A supervisor will not be able supervise more than the HEC-specified number of PhD students at any one time, and failure to comply will lead to a ban on the overseeing of PhD students for five years, as well as action against the department chair.

A PhD degree will not be attested by the HEC if the required number of research publications is not achieved by the student. The examination controller will be penalised as well as the head of department if they allow such students to appear for examination.

The new policy also sets out HEC penalties against researchers and graduates whose theses or research papers are found to have any “major or minor” plagiarism at any stage. The policy hints at action against the supervisors of such theses.

“Under no circumstances shall a dissertation based on plagiarised research be acceptable. It is the primary responsibility of both PhD researchers and their supervisors to prevent plagiarism,” the policy document says, restating in the document existing principles of research integrity.

Is the policy too intrusive?

Some academics described the new policy as “too intrusive”, saying it interferes in the autonomy of universities. But others believe it will help address issues of quality and standards in higher education and bring about positive change that will also improve global recognition of Pakistani academic degrees.

“The new policy sets better standards for better academic programmes [offered] by the universities, but implementation of the prescribed measures should be left to the provincial authorities and to the management of universities,” Professor Dr Wasim Qazi, vice-chancellor of Islamabad’s Iqra University, told University World News.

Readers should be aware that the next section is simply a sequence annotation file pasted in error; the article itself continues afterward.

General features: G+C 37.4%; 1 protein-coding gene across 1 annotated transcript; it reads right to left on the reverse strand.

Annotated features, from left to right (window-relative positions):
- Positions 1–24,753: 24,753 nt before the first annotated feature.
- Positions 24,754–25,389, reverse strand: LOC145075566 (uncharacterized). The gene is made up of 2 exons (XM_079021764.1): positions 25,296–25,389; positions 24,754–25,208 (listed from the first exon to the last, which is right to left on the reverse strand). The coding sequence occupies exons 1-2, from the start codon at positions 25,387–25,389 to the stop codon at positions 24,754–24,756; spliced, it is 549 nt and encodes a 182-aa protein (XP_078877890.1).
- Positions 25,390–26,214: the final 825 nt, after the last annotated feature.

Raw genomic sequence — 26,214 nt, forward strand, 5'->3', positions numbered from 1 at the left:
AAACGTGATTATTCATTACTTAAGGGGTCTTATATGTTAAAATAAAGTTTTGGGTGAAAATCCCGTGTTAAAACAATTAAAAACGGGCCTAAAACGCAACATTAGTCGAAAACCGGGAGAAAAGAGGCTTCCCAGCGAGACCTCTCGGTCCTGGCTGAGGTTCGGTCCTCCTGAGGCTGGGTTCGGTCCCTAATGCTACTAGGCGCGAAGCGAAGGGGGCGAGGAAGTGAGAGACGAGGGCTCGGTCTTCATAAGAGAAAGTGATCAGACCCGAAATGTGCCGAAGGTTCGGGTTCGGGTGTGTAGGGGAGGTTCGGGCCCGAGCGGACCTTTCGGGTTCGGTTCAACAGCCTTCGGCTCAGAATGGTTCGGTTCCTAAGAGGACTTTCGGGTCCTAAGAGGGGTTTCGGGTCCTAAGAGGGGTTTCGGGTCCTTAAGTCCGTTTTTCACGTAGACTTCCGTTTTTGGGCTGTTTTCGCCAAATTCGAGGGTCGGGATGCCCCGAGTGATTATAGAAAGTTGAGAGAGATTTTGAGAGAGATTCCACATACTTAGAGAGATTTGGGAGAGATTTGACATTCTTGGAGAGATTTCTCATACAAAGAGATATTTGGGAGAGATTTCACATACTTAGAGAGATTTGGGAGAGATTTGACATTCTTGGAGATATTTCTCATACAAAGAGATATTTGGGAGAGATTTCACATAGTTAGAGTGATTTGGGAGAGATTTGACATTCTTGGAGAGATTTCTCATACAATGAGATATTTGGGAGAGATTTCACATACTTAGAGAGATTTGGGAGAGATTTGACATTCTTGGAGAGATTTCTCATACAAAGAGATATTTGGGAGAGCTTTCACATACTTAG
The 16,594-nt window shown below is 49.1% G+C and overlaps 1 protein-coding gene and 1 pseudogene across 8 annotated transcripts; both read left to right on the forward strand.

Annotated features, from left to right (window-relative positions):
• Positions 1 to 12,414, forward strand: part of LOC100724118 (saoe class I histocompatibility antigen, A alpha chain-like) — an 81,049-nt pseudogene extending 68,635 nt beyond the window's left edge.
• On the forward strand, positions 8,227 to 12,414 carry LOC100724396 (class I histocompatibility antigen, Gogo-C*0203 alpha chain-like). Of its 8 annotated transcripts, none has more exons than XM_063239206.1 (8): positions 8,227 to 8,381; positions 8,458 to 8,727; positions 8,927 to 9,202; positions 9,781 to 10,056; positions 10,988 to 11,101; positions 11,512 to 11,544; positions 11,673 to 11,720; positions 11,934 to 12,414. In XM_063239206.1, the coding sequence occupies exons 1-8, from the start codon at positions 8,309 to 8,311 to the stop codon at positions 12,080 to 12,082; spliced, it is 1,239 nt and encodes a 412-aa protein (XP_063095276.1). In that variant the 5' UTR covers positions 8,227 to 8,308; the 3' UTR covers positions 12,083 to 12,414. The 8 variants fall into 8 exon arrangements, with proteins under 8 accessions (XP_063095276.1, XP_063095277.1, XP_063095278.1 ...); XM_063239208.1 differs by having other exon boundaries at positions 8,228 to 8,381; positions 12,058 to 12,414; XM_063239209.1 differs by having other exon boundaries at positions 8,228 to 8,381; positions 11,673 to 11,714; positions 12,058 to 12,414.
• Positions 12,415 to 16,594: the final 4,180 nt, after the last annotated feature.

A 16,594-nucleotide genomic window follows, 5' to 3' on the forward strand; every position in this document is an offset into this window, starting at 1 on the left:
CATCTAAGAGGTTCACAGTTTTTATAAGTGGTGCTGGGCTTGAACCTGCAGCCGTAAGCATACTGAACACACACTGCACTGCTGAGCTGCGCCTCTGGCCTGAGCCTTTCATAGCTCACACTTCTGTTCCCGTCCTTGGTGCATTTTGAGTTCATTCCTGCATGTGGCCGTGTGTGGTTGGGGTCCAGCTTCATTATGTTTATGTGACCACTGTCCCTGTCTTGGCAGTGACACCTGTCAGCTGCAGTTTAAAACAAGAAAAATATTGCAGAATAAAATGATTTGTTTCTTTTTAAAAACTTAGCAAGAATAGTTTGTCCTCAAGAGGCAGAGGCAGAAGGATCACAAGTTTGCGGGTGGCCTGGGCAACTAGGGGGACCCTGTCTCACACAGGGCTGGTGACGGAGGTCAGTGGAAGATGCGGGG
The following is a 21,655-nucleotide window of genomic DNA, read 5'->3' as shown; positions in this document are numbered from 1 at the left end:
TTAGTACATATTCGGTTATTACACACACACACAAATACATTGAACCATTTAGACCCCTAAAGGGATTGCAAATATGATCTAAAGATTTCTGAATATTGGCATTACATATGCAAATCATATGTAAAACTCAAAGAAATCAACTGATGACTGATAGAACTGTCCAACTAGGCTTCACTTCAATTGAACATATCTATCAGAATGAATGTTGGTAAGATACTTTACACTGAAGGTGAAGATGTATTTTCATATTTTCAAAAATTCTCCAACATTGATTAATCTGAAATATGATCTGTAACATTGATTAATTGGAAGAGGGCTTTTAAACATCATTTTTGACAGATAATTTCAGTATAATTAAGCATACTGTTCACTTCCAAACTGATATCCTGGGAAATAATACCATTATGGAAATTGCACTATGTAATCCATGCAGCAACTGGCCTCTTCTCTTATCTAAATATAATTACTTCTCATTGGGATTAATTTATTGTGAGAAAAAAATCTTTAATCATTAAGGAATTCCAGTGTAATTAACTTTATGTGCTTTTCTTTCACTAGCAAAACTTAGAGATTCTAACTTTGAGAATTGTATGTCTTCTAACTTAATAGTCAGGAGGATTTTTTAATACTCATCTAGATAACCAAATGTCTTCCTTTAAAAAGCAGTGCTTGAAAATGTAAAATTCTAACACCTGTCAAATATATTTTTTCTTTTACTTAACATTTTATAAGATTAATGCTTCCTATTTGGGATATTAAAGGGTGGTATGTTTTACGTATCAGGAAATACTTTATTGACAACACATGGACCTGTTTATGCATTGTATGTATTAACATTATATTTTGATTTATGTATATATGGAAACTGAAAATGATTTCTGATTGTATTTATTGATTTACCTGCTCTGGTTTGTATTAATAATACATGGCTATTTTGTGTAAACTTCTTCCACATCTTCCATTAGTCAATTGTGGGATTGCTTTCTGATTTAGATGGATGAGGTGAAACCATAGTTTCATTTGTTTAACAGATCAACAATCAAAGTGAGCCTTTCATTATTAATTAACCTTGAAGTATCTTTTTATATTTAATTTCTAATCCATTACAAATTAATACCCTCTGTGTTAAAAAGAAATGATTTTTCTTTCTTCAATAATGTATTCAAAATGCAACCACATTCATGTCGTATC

“Direct oversight by the HEC of the execution of these measures and suggestions for retributive action against non-compliant universities [amounts to] too much intrusion into the autonomy of universities.”

However, HEC Chairman Dr Mukhtar Ahmed insisted there was “absolutely no autonomy intrusion”.

He said: “This policy aims to ensure compliance with the regulatory framework to achieve global recognition of our degrees. If these standards are met, our degrees and graduates will have more international recognition and Pakistani universities will also attract foreign students.”

The policy document says it seeks to strike the right balance between autonomy and regulatory constraints, for example, by allowing higher ranked universities more freedom to devise graduate programmes, while restricting lower quality universities.

However, some academics believe the new policy lacks an element of capacity building for universities that may want to introduce and manage competitive degree programmes, and others that may require support to improve quality.

New rules for PhDs

The policy discourages admission to doctoral degrees merely based on completion of a stipulated number of years of education, and requires universities to assess other qualifications and skills, such as applicants’ ability to write and conduct research, before making offers to PhD candidates.

It states that universities should “ensure that PhD programmes are open only to individuals who carry a passion for, and deep interest in, academics and research, and who have demonstrated that they can handle the academic rigour required to complete a PhD degree”.

The aim is for PhD graduates from Pakistani universities to possess expertise in their field of study, be able to conduct high quality research, and have strong scholarly writing skills relevant to their field of study.

“It may be preferable to not confer a PhD degree than to confer a PhD degree based on substandard academic and research work,” the policy states.

Not all institutions will be allowed to run PhD programmes. The policy emphasises that institutions “must possess resources to offer quality education at the highest level to offer PhD degree programmes. Universities must obtain HEC approval by submitting evidence of compliance with these standards before launching a PhD programme”.